Sustainable Gardens & Landscape -Exology, Bio-Diversity and Design
Webinar October 2020
Develop your design strategy for creating rich, bio-diverse gardens and public spaces with leading experts in the field.
LCGD London and LCGD Melbourne are delighted to offer the first in a new series of conference days looking to the future of garden and landscape design. We have brought together 4 speakers that are experts in their fields to discuss what sustainability really means for garden designers and landscape architects in practice.
The day aims to cover many of the key challenges for designers. It will explain useful tools and develop ideas covering specifying, sourcing and use of materials and the impact that planting design can have on our work to create rich, bio-diverse gardens and public spaces.
The webinar will begin at 8pm AEST Saturday 10th October 2020 and finish around 2.30am AEST Sunday 11th October 2020 with refreshment breaks.
In the spirit of our chosen subject the day will run remotely via online webinar and you will be sent an access code before the event.
TICKETS: $110 + Booking Fees. Secure tickets here.
Andrew Laidlaw is a qualified Landscape Architect and Horticulturalist with over thirty years of experience in the industry. Andrew is well known for his in-depth knowledge of plants, design, and his innovative approach to design process.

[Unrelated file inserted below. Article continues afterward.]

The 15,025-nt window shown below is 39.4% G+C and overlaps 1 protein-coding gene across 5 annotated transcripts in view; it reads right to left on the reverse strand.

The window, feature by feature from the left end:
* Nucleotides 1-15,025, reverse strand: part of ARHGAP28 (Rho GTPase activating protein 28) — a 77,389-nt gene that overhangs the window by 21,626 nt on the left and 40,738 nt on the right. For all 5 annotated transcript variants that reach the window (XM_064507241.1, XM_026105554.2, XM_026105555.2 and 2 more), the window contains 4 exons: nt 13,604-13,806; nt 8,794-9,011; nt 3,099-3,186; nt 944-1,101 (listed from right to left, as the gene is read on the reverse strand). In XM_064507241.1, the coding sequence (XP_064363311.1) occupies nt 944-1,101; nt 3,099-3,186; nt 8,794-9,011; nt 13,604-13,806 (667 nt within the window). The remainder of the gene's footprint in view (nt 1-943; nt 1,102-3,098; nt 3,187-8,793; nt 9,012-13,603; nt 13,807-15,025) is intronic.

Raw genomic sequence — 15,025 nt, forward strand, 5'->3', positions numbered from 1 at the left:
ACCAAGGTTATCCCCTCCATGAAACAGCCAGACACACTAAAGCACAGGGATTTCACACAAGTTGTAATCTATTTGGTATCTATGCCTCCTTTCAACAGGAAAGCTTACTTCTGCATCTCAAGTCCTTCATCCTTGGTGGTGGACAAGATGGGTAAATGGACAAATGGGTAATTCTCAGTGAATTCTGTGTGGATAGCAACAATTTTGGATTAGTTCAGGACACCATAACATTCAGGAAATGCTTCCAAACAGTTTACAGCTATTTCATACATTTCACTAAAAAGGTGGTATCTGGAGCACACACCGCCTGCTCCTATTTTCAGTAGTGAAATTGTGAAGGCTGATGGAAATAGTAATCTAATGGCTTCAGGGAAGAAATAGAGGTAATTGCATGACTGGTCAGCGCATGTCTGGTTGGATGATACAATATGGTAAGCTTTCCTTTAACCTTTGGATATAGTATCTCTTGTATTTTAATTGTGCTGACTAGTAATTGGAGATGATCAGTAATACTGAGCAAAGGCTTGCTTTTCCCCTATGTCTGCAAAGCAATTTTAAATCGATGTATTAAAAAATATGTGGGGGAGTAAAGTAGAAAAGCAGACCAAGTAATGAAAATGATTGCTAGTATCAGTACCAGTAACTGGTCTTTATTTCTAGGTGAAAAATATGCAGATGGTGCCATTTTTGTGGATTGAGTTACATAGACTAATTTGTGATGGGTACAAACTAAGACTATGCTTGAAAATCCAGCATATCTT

Andrew is most widely known for his long-standing role as the Landscape Architect at the Royal Botanic Gardens, Melbourne. In this position, he has designed and developed many projects including the Ian Potter Foundation Children’s Garden, Guilfoyle’s Volcano and the recent rejuvenation of the Fern Gully which includes three unique meditation gardens. He is currently working on the new Arid Garden and has just completed the 2020 Master Plan that sets a vision for the RBG over the next 20 years. His projects have also won three gold medals at the Melbourne International Flower and Garden Show, Landscape of the Year from the Landscape Industries Association of Victoria, and the 2005 Victoria Tourism Award for Best New Tourism Development.
Andrew has taught Landscape Design at the University of Melbourne’s Burnley campus (previously VCAH) for over twenty-five years, teaching many of Australia’s gardeners and designers. He is a regular presenter on ABC 774’s Saturday morning gardening program and is a regular guest speaker at conferences around Australia. Andrew is one of the founding directors of Global Gardens of Peace: an organisation dedicated to building gardens for vulnerable communities around the world. He is currently working on a new garden for children in the Gaza Strip.
Andrew’s love of plants and nature began in childhood and was inspired by his father's love of the gardens. The childhood memories of playing free in the bush and connecting with nature has inspired Andrew's lifelong passion to not only work with nature, but to help others learn, enjoy and find their own connection with the natural world.
Catherine Bowyer is a senior expert of environmental protection and sustainability, having spent the past two decades working to deliver more effective environmental policy in Europe. She has worked extensively on delivery of a sustainable and circular bio-economy and promoting climate action through the management of land including the promotion of soil health, questions of resource efficiency, energy use and waste prevention. She has previously providing training to MEPs, UK politicians, the European Commission, key UK government departments and NGOs including RSPB, Friends of the Earth and WWF.